Friday, November 20, 2009

Caspar Weinberger's books

As some may recall, Caspar Weinberger (1917-2006) presided over the Reagan administration's military build-up as Reagan's Secretary of Defense from January 1981 until November 1987. (Weinberger began his political career in California and then served as Nixon's director of OMB and Secretary of Health, Education and Welfare.) Weinberger was indicted on charges of lying to Congress in the Iran-Contra affair on the eve of the November 1992 presidential election, but just before leaving office Pres. George H.W. Bush pardoned Weinberger before he could stand trial (Bush also pardoned five other former Reagan administration officials at the same time). In denouncing the pardons, the independent counsel (i.e. investigating prosecutor) Lawrence Walsh sharply criticized Weinberger for having withheld his contemporaneous notes on Iran-Contra, which, according to Walsh, contained evidence of a conspiracy by "the highest-ranking" Reagan administration officials to lie to Congress and the public.

Why rake this up now? Not long ago I happened to be in a used bookstore which was selling part of Weinberger's library.
From conversation with a store employee, I learned that the more "valuable" (and possibly more interesting) part of the library, mainly books with Weinberger's signature, was in another branch of the store. A number of the books I saw here were review copies that publishers had sent to Weinberger; some of these dealt with international politics (e.g., Hugh Thomas's 1966 book on the Suez crisis). Other books clearly had been acquired by Weinberger himself, either during his student days or after. These included some on British history, especially biographies of politicians and statesmen; memoirs of American public officials (e.g., Dean Acheson's Present at the Creation, Henry Stimson's On Active Service in Peace and War [written with McGeorge Bundy]); and some books on U.S. politics (I particularly remember an anti-New Deal polemic published in 1937 warning against "the collectivist state"). There was also a complete set of Churchill's The Second World War. And there were one or two items reflecting Weinberger's Harvard connections (he was an alumnus of both the college and the law school), e.g., William Bentinck-Smith (ed.), The Harvard Book. In short, this part of the collection was not all that revealing; perhaps the part in the other branch of the store would have been more so. Or perhaps not.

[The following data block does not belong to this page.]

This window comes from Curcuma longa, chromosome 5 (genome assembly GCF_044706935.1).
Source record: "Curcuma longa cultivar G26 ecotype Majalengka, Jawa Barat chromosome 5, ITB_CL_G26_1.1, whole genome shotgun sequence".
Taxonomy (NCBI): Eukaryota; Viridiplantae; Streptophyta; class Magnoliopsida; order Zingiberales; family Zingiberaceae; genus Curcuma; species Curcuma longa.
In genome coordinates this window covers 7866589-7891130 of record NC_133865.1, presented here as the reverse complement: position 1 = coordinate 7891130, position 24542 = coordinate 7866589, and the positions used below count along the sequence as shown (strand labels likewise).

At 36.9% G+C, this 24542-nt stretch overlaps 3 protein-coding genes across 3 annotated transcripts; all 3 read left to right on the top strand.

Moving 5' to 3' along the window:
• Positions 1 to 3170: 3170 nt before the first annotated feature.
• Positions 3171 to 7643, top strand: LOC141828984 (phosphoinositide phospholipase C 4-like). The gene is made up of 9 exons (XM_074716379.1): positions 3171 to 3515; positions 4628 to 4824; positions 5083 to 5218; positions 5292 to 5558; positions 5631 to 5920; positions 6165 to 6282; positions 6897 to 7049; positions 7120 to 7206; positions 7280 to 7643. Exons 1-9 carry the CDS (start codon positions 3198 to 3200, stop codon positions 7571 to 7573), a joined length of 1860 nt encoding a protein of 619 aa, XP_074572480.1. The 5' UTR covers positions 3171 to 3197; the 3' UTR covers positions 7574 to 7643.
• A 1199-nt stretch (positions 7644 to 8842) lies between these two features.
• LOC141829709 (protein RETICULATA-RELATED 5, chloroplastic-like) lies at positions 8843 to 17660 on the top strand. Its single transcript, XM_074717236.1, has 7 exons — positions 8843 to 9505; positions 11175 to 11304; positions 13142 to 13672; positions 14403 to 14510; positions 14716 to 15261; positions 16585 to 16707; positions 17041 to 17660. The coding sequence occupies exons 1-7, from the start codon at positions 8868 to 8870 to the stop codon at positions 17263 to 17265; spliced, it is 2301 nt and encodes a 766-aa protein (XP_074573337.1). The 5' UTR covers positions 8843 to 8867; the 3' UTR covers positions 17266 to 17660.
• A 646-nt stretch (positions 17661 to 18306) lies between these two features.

All these books, virtually all of which were hardcovers, had the same price ($15). As I was leaving I asked the employee about this pricing policy; he replied that they didn't have time to "psychoanalyze each book."


hwh said...

I remember the disgraceful little smile with which Weinberger asked the anti-war people how they would like it if the jobs in their states caused by the "needs" of war were to be cut off.

hank_F_M said...


Did you buy any that looked interesting?

LFC said...

hwh: yes; I wasn't a fan of his either.

Hank: I was tempted by a couple of things (there was a narrative history of world politics 1945-1965, for example), but for budgetary and space reasons I keep my purchases of hardcovers, even fairly inexpensive ones (and here the price was $15 minus a discount), under a fairly tight rein. I did walk out of the store with one item: a paperback (Vintage UK) copy of Linda Colley's Britons: Forging the Nation 1707-1837 -- but that was not from the Weinberger collection.